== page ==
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Central Banks Prepare to Distribute Foreign Currency at Home

The Federal Reserve and five other central banks set up agreements to distribute each other’s currencies in the event of a global funding crisis.

Central banks agreed to establish temporary bilateral currency swap arrangements “so that liquidity can be provided in each jurisdiction in any of their currencies should market conditions so warrant,” the Fed said today in a press release, calling the agreement a “contingency measure.” The European Central Bank and the central banks of Canada, Japan, Switzerland and the U.K. agreed to the arrangements.

The bilateral agreements were announced alongside coordinated action by the six central banks aimed at boosting dollar liquidity. Bilateral swaps would enable, for example, the Fed to provide euros, Swiss francs, or British pounds to U.S. banks if needed. The accord allows a broader distribution of liquidity and allows a bank to deal directly with its home central bank, said Dino Kos, a former New York Fed executive vice president in charge of open market operations.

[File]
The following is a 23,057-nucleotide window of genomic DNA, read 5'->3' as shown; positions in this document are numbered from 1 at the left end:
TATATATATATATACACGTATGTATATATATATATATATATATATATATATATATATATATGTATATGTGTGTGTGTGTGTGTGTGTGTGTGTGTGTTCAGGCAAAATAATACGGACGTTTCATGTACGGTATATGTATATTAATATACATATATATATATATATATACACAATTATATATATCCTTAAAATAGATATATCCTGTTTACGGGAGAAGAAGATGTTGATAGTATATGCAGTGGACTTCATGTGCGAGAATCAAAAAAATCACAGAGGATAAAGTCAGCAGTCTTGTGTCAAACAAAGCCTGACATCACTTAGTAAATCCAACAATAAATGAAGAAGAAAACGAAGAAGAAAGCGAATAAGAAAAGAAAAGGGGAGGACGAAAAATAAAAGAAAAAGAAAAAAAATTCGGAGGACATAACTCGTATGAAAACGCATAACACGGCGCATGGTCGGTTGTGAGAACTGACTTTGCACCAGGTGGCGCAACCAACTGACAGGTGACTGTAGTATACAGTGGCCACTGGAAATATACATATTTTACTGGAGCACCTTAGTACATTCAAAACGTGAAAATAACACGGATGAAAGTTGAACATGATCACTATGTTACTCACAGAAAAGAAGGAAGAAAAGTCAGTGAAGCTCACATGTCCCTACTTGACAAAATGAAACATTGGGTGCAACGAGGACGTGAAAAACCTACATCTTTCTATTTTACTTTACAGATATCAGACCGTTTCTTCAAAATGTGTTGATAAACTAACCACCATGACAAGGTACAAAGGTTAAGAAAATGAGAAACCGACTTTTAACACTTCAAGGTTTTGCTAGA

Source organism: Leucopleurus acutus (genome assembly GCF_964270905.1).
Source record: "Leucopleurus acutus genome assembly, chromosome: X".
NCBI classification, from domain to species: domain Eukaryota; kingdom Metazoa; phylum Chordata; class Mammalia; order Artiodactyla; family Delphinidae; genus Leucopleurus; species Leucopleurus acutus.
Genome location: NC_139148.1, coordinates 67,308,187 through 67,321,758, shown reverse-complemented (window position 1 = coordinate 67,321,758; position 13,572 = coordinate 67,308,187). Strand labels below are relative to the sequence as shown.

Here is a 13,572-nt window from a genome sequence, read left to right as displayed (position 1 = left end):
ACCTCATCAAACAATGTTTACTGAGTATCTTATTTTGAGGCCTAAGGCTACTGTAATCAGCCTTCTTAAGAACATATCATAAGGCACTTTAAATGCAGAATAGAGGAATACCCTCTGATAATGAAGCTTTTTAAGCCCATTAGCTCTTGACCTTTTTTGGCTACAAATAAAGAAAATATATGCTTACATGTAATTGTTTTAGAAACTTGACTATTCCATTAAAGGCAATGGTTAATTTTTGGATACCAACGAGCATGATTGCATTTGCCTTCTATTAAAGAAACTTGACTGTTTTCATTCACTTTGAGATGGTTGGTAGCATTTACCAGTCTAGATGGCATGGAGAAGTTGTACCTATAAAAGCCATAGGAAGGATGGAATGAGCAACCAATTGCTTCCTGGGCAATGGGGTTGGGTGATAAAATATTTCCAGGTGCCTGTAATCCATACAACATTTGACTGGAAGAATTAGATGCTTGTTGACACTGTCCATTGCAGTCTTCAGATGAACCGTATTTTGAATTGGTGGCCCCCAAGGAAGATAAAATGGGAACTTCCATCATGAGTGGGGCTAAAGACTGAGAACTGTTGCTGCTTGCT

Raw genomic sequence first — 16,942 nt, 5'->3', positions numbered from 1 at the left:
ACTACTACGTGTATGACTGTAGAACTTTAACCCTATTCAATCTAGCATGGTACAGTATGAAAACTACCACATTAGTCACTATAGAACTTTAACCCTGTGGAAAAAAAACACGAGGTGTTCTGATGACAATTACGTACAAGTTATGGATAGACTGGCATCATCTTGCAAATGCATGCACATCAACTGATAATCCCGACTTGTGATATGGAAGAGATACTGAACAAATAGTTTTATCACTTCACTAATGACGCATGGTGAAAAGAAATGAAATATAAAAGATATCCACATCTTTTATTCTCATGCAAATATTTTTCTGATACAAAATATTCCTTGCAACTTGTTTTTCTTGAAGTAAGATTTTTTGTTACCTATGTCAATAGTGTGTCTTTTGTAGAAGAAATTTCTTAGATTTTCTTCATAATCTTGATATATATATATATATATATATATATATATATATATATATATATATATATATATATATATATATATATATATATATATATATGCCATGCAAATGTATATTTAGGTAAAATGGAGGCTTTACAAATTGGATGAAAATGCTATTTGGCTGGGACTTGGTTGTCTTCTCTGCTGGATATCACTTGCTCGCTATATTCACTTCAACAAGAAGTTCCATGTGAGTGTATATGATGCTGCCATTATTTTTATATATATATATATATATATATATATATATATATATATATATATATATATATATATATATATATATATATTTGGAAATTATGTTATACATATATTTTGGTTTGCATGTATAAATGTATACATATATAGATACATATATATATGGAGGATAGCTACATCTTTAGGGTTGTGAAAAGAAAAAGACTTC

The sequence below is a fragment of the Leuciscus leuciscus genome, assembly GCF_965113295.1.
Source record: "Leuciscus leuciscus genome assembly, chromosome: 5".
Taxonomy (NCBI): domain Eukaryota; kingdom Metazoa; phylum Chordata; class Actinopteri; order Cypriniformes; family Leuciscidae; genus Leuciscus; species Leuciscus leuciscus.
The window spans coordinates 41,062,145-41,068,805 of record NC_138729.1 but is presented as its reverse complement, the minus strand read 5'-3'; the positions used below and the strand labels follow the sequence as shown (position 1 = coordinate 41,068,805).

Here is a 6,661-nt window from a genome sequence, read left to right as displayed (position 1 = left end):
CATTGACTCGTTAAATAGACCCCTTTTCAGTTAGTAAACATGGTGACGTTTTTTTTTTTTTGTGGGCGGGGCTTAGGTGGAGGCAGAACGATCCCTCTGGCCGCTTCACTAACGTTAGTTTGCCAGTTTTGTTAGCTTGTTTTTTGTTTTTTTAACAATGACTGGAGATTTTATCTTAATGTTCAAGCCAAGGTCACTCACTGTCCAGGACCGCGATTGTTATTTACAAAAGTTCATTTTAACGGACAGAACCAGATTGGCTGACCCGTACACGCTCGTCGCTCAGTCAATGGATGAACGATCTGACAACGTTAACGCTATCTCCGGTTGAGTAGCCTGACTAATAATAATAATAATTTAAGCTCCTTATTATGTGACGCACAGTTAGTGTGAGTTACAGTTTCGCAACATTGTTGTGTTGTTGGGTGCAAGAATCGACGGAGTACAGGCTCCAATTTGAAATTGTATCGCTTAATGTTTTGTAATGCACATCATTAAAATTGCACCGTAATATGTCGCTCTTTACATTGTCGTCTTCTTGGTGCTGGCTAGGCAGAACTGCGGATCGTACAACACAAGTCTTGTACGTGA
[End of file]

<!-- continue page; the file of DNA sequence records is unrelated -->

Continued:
“At present, there is no need to offer liquidity in non-domestic currencies other than the U.S. dollar,” the Fed said in a statement. “The central banks judge it prudent to make the necessary arrangements so that liquidity support operations could be put into place quickly should the need arise.”

Michael Feroli, chief U.S. economist at JPMorgan Chase & Co., called the bilateral arrangements “a novel step and a curious feature of today’s announcement” that “are apparently being set up as a backup plan in the event of a worsening in global financial conditions.”

Tighten Funding

A sovereign default in Europe, for example, could tighten funding for hundreds of banks around the world. So rather than European operations of Citigroup Inc. or Morgan Stanley seeking euros from the ECB, the Fed could contribute to euro liquidity by doling out loans to those institutions in the U.S.

The central banks also agreed today to lower the cost of dollar swap arrangements. The premium banks pay to borrow dollars overnight from central banks will fall by half a percentage point to 50 basis points. A basis point is 0.01 percent.

The cut in the dollar swap rates is a message from central banks that says, “Please use it, and we are going to make it cheaper for you to use,” said Kos, now a managing director at the New York research firm Hamiltonian Associates Limited.

The dollar swap lines will be extended by six months to Feb. 1, 2013. The new pricing will be applied to operations starting on Dec. 5. The bilateral swap agreement is also in place through Feb. 1, 2013.

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